Compare any two graphics cards:
GeForce 9800 GTX vs GeForce GTX 650
IntroThe GeForce 9800 GTX makes use of a 65 nm design. nVidia has set the core frequency at 675 MHz. The GDDR3 memory runs at a frequency of 1100 MHz on this specific model. It features 128 SPUs as well as 64 Texture Address Units and 16 Rasterization Operator Units.
Compare all of that to the GeForce GTX 650, which uses a 28 nm design. nVidia has set the core speed at 1058 MHz. The GDDR5 RAM is set to run at a frequency of 1250 MHz on this particular model. It features 384 SPUs along with 32 Texture Address Units and 16 Rasterization Operator Units.
(No game benchmarks for this combination yet.)
Power Usage and Theoretical Benchmarks
Power Consumption (Max TDP)
In theory, the GeForce GTX 650 should be 14% faster than the GeForce 9800 GTX overall, due to its greater data rate. (explain)
Texel RateThe GeForce 9800 GTX should be quite a bit (approximately 28%) more effective at texture filtering than the GeForce GTX 650. (explain)
Pixel RateIf running with lots of anti-aliasing is important to you, then the GeForce GTX 650 is a better choice, by a large margin. (explain)
Please note that the above 'benchmarks' are all just theoretical - the results were calculated based on the card's specifications, and real-world performance may (and probably will) vary at least a bit.
Please note that the price comparisons are based on search keywords - sometimes it might show cards with very similar names that are not exactly the same as the one chosen in the comparison. We do try to filter out the wrong results as best we can, though.
Memory Bandwidth: Bandwidth is the largest amount of data (measured in MB per second) that can be transferred over the external memory interface in a second. It is worked out by multiplying the interface width by its memory speed. If the card has DDR type RAM, the result should be multiplied by 2 once again. If it uses DDR5, multiply by ANOTHER 2x. The better the card's memory bandwidth, the faster the card will be in general. It especially helps with anti-aliasing, High Dynamic Range and higher screen resolutions.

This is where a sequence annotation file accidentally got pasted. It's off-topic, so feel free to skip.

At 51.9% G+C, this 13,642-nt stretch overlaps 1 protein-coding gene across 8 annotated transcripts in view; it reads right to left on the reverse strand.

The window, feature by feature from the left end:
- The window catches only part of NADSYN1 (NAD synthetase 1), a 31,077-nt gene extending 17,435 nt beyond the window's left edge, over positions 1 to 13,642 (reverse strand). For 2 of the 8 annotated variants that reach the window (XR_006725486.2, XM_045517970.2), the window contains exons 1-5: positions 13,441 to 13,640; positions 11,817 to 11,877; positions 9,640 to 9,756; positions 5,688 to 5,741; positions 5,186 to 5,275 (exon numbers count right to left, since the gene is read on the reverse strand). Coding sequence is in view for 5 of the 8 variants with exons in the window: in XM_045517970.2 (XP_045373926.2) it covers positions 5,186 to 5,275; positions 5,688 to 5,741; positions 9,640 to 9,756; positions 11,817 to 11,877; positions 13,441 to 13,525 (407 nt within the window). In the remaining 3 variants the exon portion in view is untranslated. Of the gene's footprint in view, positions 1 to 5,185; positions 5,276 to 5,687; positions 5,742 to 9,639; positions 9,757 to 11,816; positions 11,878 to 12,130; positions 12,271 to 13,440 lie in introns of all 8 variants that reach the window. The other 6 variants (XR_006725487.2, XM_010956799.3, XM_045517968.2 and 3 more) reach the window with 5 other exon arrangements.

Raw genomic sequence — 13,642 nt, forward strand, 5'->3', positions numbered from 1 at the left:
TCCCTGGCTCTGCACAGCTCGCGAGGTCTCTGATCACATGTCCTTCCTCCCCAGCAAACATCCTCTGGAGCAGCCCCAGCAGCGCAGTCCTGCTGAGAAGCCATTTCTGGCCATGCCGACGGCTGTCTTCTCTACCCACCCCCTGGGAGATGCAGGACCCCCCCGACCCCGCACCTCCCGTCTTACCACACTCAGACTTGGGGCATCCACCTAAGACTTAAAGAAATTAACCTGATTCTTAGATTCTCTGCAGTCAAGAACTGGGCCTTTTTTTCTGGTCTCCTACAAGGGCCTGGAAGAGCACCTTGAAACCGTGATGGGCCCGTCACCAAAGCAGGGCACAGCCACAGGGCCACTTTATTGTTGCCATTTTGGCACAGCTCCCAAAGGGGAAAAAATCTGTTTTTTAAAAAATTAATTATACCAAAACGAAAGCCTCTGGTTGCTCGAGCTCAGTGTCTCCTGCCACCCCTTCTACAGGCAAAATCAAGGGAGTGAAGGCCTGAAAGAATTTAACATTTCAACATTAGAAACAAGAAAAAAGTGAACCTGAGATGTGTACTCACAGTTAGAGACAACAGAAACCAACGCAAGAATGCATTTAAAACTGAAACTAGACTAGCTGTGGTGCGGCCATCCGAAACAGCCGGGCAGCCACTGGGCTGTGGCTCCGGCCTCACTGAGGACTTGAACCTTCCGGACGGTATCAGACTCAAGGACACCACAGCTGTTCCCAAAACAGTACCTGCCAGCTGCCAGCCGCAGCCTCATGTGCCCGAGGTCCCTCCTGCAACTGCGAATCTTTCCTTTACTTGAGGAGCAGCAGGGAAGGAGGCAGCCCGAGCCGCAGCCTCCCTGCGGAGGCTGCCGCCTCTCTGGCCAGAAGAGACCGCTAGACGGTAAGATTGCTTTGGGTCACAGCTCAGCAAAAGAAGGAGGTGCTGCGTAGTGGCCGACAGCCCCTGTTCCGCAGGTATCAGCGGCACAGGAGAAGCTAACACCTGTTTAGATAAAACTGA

Texel Rate: Texel rate is the maximum texture map elements (texels) that are applied in one second. This figure is worked out by multiplying the total texture units by the core speed of the chip. The better the texel rate, the better the video card will be at texture filtering (anisotropic filtering - AF). It is measured in millions of texels applied per second.
Pixel Rate: Pixel rate is the most pixels that the graphics chip could possibly write to its local memory in one second - measured in millions of pixels per second. Pixel rate is worked out by multiplying the number of colour ROPs by the the core clock speed. ROPs (Raster Operations Pipelines - also sometimes called Render Output Units) are responsible for filling the screen with pixels (the image). The actual pixel fill rate also depends on many other factors, especially the memory bandwidth - the lower the bandwidth is, the lower the potential to reach the max fill rate.